Sedona AZ (May 29, 2014) – The Sedona Arts Center hit the road to conduct an outreach program on the Navajo Nation this spring. Ceramics Department Head, Dennis Ott and fiber-clay sculptor Joanie Wolter traveled to the Thoreau, N.M., to present a ceramics workshop for 48 Thoreau High School art students.
Joanie Wolters is a retired teacher who is known for her whimsical sculptures and dynamic teaching techniques. She led four workshops using her favorite medium, fiber clay. Fiber clay is a relatively new medium in which nylon fibers are mixed into water-based clay a create an extremely strong medium without being fired in a kiln. When air dried, fiber clay is ready for painting, giving students a finished product in a short period of time without the use of specialized equipment.
Thoreau High School has a student body of 250 and is located 30 miles from Gallup N.M. in the small town of the same name on the Navajo Reservation. The school draws its students from miles around, as many are spread widely in the canyons and mesas in the surrounding area.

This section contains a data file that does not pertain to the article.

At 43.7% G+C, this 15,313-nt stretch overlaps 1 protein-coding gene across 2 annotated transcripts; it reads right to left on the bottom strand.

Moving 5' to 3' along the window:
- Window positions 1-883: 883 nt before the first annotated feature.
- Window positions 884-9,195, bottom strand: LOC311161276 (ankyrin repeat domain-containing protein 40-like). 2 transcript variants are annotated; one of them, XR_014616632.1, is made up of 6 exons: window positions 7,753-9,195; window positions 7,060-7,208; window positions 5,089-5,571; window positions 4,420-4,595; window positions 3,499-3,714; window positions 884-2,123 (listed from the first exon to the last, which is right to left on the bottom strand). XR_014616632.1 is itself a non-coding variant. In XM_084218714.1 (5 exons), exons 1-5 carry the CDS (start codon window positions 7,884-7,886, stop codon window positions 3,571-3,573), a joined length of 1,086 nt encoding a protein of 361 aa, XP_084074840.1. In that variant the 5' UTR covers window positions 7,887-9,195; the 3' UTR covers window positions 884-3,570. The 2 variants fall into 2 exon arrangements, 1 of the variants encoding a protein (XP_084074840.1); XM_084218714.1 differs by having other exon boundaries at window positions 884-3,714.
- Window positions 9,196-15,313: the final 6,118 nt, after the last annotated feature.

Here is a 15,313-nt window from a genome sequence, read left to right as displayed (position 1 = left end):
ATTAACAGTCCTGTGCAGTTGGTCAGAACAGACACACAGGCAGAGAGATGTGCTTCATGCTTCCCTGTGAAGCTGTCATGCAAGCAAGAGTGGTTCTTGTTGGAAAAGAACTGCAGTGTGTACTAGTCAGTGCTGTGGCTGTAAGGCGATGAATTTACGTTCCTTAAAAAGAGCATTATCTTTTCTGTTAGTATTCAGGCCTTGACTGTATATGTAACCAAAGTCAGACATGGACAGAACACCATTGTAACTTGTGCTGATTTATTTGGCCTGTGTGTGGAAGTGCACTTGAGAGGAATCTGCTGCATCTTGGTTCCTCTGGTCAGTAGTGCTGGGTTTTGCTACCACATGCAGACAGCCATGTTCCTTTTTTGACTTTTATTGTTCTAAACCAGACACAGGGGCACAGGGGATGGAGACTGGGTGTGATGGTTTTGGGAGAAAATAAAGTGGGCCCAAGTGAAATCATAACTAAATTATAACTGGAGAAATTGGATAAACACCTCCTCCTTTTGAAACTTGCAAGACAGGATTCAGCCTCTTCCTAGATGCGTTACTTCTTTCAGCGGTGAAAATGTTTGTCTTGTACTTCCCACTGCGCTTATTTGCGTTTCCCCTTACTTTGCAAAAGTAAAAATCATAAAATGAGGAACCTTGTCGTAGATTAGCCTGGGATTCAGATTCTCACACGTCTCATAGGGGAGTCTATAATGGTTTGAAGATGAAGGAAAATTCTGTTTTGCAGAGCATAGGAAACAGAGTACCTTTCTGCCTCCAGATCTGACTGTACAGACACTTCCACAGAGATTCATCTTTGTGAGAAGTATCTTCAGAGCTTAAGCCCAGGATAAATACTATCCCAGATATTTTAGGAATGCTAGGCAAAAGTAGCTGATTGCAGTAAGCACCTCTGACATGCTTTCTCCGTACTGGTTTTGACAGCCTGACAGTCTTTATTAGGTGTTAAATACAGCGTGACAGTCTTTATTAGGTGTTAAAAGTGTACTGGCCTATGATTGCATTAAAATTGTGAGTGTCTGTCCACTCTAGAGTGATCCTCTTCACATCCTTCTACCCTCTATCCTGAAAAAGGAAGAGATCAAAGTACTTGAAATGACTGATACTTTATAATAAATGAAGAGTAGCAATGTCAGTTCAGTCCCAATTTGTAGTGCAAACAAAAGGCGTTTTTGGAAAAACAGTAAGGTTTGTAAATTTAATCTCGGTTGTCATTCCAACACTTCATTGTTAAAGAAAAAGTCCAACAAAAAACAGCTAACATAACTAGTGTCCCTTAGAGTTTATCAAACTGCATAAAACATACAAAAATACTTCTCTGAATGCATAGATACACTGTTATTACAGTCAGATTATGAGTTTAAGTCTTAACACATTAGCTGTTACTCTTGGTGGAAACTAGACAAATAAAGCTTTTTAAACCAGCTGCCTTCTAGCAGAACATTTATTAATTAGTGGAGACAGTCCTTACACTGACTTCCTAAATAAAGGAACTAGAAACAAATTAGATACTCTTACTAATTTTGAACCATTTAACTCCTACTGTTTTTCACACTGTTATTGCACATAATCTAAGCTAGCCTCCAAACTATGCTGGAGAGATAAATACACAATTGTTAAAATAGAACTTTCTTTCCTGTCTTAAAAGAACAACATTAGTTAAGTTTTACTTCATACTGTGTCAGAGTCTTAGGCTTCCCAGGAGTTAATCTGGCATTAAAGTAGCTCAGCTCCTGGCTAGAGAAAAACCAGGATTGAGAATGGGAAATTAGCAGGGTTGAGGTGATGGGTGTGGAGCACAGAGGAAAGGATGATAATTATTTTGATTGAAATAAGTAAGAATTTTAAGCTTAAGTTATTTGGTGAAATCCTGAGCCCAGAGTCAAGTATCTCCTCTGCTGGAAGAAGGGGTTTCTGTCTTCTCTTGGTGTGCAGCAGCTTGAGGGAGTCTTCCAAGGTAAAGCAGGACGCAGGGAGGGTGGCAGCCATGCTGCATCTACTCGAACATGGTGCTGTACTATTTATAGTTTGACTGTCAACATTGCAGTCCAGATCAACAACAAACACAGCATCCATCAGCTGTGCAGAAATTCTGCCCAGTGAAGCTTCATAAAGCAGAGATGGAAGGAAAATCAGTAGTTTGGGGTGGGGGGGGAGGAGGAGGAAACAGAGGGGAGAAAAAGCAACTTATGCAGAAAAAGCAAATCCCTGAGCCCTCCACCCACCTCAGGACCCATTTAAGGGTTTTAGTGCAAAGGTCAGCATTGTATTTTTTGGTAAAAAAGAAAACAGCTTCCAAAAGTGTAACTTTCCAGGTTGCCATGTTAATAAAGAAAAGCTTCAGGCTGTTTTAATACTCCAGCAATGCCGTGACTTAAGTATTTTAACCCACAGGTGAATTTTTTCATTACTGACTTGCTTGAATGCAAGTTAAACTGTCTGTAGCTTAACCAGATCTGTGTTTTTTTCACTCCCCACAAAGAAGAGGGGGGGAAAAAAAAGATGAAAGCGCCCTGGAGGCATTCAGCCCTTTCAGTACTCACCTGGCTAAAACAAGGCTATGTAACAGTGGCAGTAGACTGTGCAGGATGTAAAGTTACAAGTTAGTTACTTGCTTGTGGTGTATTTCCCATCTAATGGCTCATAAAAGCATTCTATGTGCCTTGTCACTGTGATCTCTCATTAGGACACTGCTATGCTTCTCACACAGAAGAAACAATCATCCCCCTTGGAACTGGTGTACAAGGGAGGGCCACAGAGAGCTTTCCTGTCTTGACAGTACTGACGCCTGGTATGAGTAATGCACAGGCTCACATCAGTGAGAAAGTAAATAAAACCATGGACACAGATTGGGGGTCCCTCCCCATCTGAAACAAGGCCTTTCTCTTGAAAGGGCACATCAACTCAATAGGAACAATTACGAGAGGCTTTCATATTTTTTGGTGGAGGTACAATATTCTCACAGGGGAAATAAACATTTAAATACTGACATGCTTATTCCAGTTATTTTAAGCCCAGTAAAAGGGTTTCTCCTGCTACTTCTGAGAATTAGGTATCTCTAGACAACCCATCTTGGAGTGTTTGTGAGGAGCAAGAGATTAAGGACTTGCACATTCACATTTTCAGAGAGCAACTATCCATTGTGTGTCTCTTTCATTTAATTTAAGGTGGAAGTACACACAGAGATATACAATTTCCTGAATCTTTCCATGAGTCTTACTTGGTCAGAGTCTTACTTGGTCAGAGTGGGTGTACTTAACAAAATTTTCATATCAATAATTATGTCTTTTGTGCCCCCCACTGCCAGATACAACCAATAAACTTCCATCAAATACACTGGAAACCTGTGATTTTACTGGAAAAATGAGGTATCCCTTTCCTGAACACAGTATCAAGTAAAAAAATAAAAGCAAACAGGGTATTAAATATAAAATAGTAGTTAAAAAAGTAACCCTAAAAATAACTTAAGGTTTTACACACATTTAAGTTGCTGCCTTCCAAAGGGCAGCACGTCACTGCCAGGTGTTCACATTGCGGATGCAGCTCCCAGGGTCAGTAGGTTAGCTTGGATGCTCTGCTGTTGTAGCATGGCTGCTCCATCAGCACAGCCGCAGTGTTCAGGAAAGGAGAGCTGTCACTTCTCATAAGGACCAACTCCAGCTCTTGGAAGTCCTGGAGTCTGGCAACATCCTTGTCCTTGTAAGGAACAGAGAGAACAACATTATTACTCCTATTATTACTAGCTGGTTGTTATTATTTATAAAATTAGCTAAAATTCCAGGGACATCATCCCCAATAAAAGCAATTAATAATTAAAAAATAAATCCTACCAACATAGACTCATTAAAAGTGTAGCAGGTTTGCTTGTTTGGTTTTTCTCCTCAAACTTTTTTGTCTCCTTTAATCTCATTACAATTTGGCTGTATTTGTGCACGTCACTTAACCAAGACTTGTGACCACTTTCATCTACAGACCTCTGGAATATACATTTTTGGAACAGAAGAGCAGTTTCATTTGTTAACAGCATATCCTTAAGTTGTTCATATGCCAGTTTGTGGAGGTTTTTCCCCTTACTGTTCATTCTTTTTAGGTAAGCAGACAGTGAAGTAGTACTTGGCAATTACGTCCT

“It was an enriching experience for both of us to see the budding sculptors within each student and the creative manifestations of their imaginations,” said Ott. “The school is very fortunate to have an art department led by Roger Willie.” Willie heads the art department at Thoreau H.S. and teaches painting and drawing as well as coaching the football and wrestling teams.
For more than a decade the Sedona Arts Center has conducted intensive workshops in Sedona-area schools. This was the fourth arts workshop they have taken to the Navajo Reservation, having presented three at Monument Valley High School in the past. The Thoreau workshop was funded by the Kling Family Foundation.
The Sedona Arts Center’s school and galleries are located at State Route 89A and Art Barn Road in uptown Sedona. The galleries are open daily from 10 a.m. to 5 p.m. For a catalog of courses and more information call 928-282-3809 or visit SedonaArtsCenter.org.